• Mar 2, 2016
  • Voluntary Bar Legislation

By a vote of 31-29, House Bill 2221 passed out of the Arizona House this past Thursday, February 24, 2016. The bill, which protects attorneys’ free speech rights by requiring that mandatory dues be used only for regulatory functions, moves to the Arizona Senate.

The State Bar of Arizona is running its usual campaign of misconstruction, misdirection, and misstatement about the bill. Its latest intentional misreading of the legislation was transmitted via blast email on Friday, February 25, 2016. The “Bar Track” legislative tracking newsletter declared that HB 2221 “creates a two-tiered membership system.” Of course this is nonsense.

What the state bar’s executives are really complaining and worrying about isn’t “two-tiered membership” but the imposition of restrictions on the Bar’s unbridled, unaccountable and non-transparent use of mandatory bar dues. Instead of having access to 100% of mandatory bar dues, HB 2221 limits mandatory membership assessments solely to the regulation of the legal profession. The bill allows the Arizona Bar to collect voluntary dues to finance its operations and nonregulatory activities. By allowing the Bar to only receive funds related to performing regulatory functions, HB 2221 minimizes the violation of attorneys’ free speech rights. Read the final engrossed version of HB 2221 here.

Finally, contrary to the other outright distortions being made by Arizona Bar leadership and their proxies, HB 2221 isn’t creating “a hybrid bar that isn’t being done anywhere else.” This is what its chief communications officer recently wrote to a House Member he was lobbying against the bill. The truth is that the Nebraska State Bar Association has been operating under this model since its state high court put the reforms into place on December 6, 2013 in its ruling In re Nebraska Bar Association.”

Here in part is what the Nebraska Supreme Court said,

“In our view, the best solution is to modify the court’s rules creating and establishing the Bar Association (and other related rules) to limit the use of mandatory dues, or assessments, to the regulation of the legal profession. This purpose clearly includes the functions of (1) admitting qualified applicants to membership in the Bar Association, (2) maintaining the records of membership, (3) enforcing the ethical rules governing the Bar Association’s members, (4) regulating the mandate of continuing legal education, (5) maintaining records of trust fund requirements for lawyers, and (6) pursuing those who engage in the unauthorized practice of law. The mandatory Supreme Court assessments supporting these functions will be paid to the Bar Association on behalf of the Nebraska Supreme Court in much the same way that the existing disciplinary assessment is administered. By limiting the use of mandatory assessments to the arena of regulation of the legal profession, we ensure that the Bar Association remains well within the limits of the compelled-speech jurisprudence of the U.S. Supreme Court and avoid embroiling this court and the legal profession in unending quarrels and litigation over the germaneness of an activity in whole or in part, the constitutional adequacy of a particular opt-in or opt-out system, or the appropriateness of a given grievance procedure.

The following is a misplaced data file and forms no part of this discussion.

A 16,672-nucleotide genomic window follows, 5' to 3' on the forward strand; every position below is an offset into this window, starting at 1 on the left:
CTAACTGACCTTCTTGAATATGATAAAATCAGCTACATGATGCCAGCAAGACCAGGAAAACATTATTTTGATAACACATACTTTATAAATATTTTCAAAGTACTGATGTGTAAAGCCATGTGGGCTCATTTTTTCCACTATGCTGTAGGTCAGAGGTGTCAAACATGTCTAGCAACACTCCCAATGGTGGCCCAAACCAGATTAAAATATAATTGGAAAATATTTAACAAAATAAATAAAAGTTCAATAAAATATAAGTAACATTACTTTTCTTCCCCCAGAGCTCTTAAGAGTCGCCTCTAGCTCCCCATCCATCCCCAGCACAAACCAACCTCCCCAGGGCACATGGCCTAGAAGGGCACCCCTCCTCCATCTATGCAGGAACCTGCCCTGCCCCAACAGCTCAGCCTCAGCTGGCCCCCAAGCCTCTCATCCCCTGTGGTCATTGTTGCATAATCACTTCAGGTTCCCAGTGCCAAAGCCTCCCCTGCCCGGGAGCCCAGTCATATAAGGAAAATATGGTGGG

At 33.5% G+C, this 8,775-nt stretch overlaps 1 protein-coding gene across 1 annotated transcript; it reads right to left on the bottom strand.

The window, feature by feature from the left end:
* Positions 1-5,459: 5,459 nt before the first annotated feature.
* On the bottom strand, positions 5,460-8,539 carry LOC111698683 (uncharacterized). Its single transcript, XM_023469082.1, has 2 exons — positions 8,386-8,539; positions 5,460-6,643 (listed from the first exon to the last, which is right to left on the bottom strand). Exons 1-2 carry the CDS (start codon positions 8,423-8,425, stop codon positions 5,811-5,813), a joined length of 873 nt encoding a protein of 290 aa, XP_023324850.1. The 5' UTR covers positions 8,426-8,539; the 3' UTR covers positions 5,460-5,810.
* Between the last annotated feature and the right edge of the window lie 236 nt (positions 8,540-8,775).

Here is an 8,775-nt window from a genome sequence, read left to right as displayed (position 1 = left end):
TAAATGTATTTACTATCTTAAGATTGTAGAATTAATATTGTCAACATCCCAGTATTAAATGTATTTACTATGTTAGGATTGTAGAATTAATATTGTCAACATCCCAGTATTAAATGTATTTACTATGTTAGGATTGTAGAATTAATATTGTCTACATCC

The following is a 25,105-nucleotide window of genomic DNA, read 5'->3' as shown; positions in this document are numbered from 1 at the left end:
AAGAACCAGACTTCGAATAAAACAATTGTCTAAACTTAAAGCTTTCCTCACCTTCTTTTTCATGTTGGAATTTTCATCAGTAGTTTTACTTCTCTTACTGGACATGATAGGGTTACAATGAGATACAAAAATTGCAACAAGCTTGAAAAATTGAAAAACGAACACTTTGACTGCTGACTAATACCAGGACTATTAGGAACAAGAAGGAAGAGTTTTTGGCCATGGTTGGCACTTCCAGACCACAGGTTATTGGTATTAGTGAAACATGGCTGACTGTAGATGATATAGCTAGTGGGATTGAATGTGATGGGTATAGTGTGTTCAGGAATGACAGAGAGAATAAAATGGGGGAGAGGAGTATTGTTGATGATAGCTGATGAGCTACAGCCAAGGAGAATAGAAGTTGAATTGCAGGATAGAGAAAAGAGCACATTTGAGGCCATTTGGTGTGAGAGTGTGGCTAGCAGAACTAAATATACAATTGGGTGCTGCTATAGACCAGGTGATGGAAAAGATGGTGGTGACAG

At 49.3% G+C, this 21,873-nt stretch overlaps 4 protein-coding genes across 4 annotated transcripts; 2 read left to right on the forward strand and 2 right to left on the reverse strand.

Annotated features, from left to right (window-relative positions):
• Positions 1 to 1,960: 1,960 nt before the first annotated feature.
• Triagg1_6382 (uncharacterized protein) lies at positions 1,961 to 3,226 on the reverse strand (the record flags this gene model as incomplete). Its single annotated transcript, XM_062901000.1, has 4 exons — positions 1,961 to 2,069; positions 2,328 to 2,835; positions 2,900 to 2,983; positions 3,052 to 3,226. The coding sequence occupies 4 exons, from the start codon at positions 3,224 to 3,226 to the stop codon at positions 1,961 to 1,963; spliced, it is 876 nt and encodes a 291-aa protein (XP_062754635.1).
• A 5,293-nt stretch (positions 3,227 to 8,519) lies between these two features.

“The remaining activities of the Bar Association will be financed solely by revenues other than mandatory assessments. Obviously, voluntary dues would be a significant portion of those revenues. Voluntary bar dues fall outside the realm of the compelled-speech jurisprudence. Many members of the Bar Association may well elect to pay the voluntary dues assessment—particularly if the Bar Association strictly adheres to the use of such funds for purposes clearly benefiting the bar as a whole and avoids entanglement in ideological or political issues or legislation.


“We disagree with the parade of horrors predicted by both petitioner and the Bar Association regarding such an arrangement. Petitioner cautioned during his oral presentation that such a bar would be “cumbersome” compared to a purely voluntary bar. But petitioner’s approach fails to preserve the regulatory structure erected beginning in 1937 and would abandon the public’s reliance upon the existence of a mandatory bar. And our prior segregation of a bar-disciplinary assessment clearly demonstrates that administrative issues can be managed easily. Thus, we conclude that petitioner’s fear is unfounded. The Bar Association, on the other hand, asserted that having to perform an item-by-item germaneness analysis would be “not workable” and “way too expensive.” But our approach entirely avoids any such difficulty. We recognize that we have intentionally chosen to draw the line in a manner that forgoes the opportunity to expend mandatory assessments for some purposes that might well be adjudged as germane. By drawing the line for use of mandatory bar assessments well within the bounds of the compelled-speech jurisprudence, we ensure that the assessments—which will be administered by the Supreme Court—will be used only for activities that are clearly germane. Here again, our experience with the disciplinary assessment shows that this separation between mandatory and voluntary dues can be readily accomplished. And by drawing the line in this way, we will clearly avoid the morass of continuing litigation experienced in other jurisdictions.”